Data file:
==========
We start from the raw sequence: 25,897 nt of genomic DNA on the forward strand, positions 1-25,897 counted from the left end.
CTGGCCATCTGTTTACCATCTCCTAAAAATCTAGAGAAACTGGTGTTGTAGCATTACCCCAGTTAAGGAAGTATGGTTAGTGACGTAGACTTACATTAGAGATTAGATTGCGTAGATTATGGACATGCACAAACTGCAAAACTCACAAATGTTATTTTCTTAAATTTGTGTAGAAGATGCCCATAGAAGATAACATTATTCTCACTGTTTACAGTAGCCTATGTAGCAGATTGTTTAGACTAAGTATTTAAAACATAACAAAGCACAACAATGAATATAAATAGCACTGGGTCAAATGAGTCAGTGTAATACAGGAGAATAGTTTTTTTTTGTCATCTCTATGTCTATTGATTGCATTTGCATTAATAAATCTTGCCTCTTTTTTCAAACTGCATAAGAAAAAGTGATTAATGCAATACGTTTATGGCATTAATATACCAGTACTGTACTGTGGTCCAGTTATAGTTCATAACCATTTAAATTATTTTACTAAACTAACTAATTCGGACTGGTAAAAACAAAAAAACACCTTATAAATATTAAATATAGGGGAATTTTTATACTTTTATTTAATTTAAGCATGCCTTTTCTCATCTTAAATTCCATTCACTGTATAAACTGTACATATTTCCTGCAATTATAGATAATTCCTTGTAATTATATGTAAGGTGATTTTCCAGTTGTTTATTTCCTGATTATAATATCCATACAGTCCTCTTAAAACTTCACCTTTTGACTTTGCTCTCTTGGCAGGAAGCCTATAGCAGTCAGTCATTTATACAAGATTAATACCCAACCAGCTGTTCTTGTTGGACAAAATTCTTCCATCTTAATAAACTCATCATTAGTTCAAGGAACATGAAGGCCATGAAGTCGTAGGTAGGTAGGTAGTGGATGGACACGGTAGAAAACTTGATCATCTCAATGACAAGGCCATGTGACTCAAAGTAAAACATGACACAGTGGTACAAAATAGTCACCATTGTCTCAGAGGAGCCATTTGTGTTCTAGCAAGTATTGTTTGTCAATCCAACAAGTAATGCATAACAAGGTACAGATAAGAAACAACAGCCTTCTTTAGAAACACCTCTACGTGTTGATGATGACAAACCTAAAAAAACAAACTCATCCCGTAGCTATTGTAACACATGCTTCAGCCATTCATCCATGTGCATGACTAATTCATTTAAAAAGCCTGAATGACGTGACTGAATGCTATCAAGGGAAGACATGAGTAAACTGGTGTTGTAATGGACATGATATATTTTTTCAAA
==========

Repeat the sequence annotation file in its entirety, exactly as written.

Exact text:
We start from the raw sequence: 25,897 nt of genomic DNA on the forward strand, positions 1-25,897 counted from the left end.
CTGGCCATCTGTTTACCATCTCCTAAAAATCTAGAGAAACTGGTGTTGTAGCATTACCCCAGTTAAGGAAGTATGGTTAGTGACGTAGACTTACATTAGAGATTAGATTGCGTAGATTATGGACATGCACAAACTGCAAAACTCACAAATGTTATTTTCTTAAATTTGTGTAGAAGATGCCCATAGAAGATAACATTATTCTCACTGTTTACAGTAGCCTATGTAGCAGATTGTTTAGACTAAGTATTTAAAACATAACAAAGCACAACAATGAATATAAATAGCACTGGGTCAAATGAGTCAGTGTAATACAGGAGAATAGTTTTTTTTTGTCATCTCTATGTCTATTGATTGCATTTGCATTAATAAATCTTGCCTCTTTTTTCAAACTGCATAAGAAAAAGTGATTAATGCAATACGTTTATGGCATTAATATACCAGTACTGTACTGTGGTCCAGTTATAGTTCATAACCATTTAAATTATTTTACTAAACTAACTAATTCGGACTGGTAAAAACAAAAAAACACCTTATAAATATTAAATATAGGGGAATTTTTATACTTTTATTTAATTTAAGCATGCCTTTTCTCATCTTAAATTCCATTCACTGTATAAACTGTACATATTTCCTGCAATTATAGATAATTCCTTGTAATTATATGTAAGGTGATTTTCCAGTTGTTTATTTCCTGATTATAATATCCATACAGTCCTCTTAAAACTTCACCTTTTGACTTTGCTCTCTTGGCAGGAAGCCTATAGCAGTCAGTCATTTATACAAGATTAATACCCAACCAGCTGTTCTTGTTGGACAAAATTCTTCCATCTTAATAAACTCATCATTAGTTCAAGGAACATGAAGGCCATGAAGTCGTAGGTAGGTAGGTAGTGGATGGACACGGTAGAAAACTTGATCATCTCAATGACAAGGCCATGTGACTCAAAGTAAAACATGACACAGTGGTACAAAATAGTCACCATTGTCTCAGAGGAGCCATTTGTGTTCTAGCAAGTATTGTTTGTCAATCCAACAAGTAATGCATAACAAGGTACAGATAAGAAACAACAGCCTTCTTTAGAAACACCTCTACGTGTTGATGATGACAAACCTAAAAAAACAAACTCATCCCGTAGCTATTGTAACACATGCTTCAGCCATTCATCCATGTGCATGACTAATTCATTTAAAAAGCCTGAATGACGTGACTGAATGCTATCAAGGGAAGACATGAGTAAACTGGTGTTGTAATGGACATGATATATTTTTTCAAA